A recent report by NordVPN’s NordPass password manager unveiled shocking facts about misconfigured databases. The researchers identified 9,517 unsecured databases with 10 billion records globally. Now, a US-based online marketing company called the View Media exposed almost 39 million user records due to an unsecured AWS S3 bucket.
The database was discovered by the CyberNews research team wherein, sensitive information such as full names, addresses, contact numbers, and zip codes were publicly accessible.
View Media is an online platform that caters to a range of digital marketing and advertising services. Such as email campaigns, display advertising, design, and hosting amongst others.
What’s worse is that the data was available on Amazon Web Services (AWS) server and could have been easily accessed and downloaded by threat actors.
The research team discovered the bucket on 29th July containing more than 5,000 files which included 700 work documents revolving around targeted and direct mail advertising campaigns saved in PDF format.
Moreover, 59 XLS and VSV files containing almost 39 million US citizen records (38,765,297) were also found, out of which a whopping 23,511,441 were unique entries.
The advertising campaigns were designed ensuing user locations and ZIP codes. Not only this, but the comprehensive drive included target demographics such as full names, home address, emails, contact numbers too.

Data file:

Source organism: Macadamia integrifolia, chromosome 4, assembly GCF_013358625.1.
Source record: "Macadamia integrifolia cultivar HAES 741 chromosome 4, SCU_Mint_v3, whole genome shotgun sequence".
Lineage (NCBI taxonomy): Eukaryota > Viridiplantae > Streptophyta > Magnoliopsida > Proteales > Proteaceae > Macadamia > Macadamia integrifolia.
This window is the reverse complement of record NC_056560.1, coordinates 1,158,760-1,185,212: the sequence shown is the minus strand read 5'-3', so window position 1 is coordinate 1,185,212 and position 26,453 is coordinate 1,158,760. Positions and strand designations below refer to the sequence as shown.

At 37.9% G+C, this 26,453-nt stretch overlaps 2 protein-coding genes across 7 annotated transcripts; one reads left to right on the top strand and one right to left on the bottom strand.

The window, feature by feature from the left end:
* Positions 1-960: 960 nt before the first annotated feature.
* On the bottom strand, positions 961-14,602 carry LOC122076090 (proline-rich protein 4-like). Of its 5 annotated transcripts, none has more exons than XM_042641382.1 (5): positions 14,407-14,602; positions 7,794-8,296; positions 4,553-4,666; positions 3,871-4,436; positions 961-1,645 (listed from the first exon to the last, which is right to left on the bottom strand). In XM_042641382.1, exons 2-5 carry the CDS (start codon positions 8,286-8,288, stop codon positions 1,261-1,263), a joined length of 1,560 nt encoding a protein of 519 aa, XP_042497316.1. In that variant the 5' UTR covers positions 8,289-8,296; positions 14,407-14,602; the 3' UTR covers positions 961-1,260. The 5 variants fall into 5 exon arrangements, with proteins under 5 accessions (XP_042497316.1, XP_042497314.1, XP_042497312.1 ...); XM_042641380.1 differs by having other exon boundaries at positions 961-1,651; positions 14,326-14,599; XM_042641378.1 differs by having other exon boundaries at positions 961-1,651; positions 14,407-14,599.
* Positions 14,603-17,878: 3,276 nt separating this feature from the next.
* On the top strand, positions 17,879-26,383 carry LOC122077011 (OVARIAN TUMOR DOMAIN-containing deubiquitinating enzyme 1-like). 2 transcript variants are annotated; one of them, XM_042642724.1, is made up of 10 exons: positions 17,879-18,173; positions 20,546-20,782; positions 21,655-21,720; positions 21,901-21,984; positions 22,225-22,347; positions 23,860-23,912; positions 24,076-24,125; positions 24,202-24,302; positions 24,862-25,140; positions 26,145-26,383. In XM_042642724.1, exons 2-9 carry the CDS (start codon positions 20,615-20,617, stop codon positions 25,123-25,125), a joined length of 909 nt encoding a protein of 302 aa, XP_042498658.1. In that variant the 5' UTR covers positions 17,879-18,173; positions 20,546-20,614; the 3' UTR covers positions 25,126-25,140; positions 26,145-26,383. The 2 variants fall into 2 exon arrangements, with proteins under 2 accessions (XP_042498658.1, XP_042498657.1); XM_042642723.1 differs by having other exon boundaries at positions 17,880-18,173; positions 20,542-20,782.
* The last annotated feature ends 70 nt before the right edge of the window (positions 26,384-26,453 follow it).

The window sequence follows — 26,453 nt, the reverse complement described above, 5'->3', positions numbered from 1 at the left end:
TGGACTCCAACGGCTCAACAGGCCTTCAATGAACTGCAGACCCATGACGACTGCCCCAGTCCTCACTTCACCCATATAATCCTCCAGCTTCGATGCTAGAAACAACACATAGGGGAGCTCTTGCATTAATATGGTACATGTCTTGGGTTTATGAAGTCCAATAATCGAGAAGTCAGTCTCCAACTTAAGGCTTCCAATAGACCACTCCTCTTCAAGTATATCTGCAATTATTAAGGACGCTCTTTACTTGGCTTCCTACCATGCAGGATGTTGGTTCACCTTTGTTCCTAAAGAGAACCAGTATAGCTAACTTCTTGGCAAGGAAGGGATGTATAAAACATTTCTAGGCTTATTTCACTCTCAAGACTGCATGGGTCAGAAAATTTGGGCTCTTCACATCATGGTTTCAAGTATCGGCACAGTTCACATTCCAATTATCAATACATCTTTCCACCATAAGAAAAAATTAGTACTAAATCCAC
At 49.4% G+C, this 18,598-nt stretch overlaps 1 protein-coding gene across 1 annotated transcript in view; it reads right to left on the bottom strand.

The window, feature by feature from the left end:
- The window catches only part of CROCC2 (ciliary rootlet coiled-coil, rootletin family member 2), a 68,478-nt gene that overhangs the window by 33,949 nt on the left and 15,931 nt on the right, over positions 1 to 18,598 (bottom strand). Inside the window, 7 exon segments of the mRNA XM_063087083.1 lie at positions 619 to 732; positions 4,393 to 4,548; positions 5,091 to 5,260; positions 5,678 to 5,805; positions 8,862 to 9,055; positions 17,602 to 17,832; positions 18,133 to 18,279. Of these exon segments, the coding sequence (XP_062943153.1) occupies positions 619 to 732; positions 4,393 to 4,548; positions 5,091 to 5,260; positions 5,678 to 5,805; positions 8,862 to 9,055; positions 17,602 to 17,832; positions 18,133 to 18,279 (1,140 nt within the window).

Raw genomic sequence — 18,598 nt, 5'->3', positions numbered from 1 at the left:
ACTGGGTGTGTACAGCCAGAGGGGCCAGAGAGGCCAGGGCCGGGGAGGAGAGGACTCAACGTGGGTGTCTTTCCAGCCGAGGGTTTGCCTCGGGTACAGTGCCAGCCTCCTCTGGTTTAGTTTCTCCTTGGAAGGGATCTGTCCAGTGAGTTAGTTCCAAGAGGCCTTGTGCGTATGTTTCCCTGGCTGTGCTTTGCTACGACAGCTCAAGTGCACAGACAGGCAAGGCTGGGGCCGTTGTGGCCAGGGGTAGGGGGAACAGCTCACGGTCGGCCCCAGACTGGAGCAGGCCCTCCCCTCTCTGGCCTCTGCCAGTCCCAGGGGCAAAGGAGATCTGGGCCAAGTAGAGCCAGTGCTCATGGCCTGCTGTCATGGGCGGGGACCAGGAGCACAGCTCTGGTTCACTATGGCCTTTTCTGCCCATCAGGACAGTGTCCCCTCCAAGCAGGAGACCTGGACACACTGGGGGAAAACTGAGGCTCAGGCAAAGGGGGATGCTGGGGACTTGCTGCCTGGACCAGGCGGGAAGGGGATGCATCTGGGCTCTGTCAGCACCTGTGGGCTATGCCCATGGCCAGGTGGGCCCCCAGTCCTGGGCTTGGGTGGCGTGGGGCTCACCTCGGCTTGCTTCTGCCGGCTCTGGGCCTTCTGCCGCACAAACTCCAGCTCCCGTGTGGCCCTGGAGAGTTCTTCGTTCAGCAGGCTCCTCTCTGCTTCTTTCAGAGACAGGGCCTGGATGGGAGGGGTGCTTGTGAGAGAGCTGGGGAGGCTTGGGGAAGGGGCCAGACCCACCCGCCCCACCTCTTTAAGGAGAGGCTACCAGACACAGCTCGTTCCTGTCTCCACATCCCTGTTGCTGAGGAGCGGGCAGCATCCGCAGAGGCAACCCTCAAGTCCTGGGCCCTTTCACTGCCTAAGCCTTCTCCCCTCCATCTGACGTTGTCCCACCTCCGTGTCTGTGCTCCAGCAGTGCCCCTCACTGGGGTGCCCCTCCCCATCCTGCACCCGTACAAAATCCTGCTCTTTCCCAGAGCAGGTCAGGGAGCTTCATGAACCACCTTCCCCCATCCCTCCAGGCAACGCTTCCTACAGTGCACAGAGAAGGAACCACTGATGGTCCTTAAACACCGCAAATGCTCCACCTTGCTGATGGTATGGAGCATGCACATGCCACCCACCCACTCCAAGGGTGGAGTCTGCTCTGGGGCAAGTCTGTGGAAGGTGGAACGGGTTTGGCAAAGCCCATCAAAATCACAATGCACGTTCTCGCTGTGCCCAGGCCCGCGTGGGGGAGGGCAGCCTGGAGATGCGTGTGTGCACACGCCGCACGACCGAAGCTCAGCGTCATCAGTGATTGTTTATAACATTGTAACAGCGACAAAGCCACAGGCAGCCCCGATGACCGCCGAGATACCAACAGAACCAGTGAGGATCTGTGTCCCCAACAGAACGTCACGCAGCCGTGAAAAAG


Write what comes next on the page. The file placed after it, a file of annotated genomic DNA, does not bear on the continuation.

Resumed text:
According to CyberNews’s report, apart from this, the AWS bucket also showcased View Media’s promotional materials such as banners, newsletters, and flyers created for clients. The latter actually helped researchers identify the company in question.
It is noteworthy that the AWS server could have been exposed for an unknown time period and the researchers are still perplexed whether the data has been downloaded by cybercriminals or not.
The incident should not come as a surprise since misconfigured databases have exposed billions of sensitive records in the last couple of years. In fact, the situation is so critical that according to a new poll database configuration errors are the number one threat to cloud security.
Nevertheless, the exposed records may not have contained sensitive information, but the details could have easily targeted users for fraudulent schemes. Exposed phone numbers and email addresses are common gateways for phishing campaigns. Not only this, but conniving threat actors could easily combine data and build profiles for identity theft.
If its any consolation, the security team contacted Amazon on the 27th of July and they were able to secure the database in two days.
Unfortunately, instances of unsecured databases emerge every now and then. Only recently a New York-based artificial intelligence company called Cense exposed 2.5 million medical records containing sensitive yet confidential user records due to database misconfiguration. The unprotected medical records included Personally Identifiable Information (PII), patient names, insurance records, diagnosis, and payment information.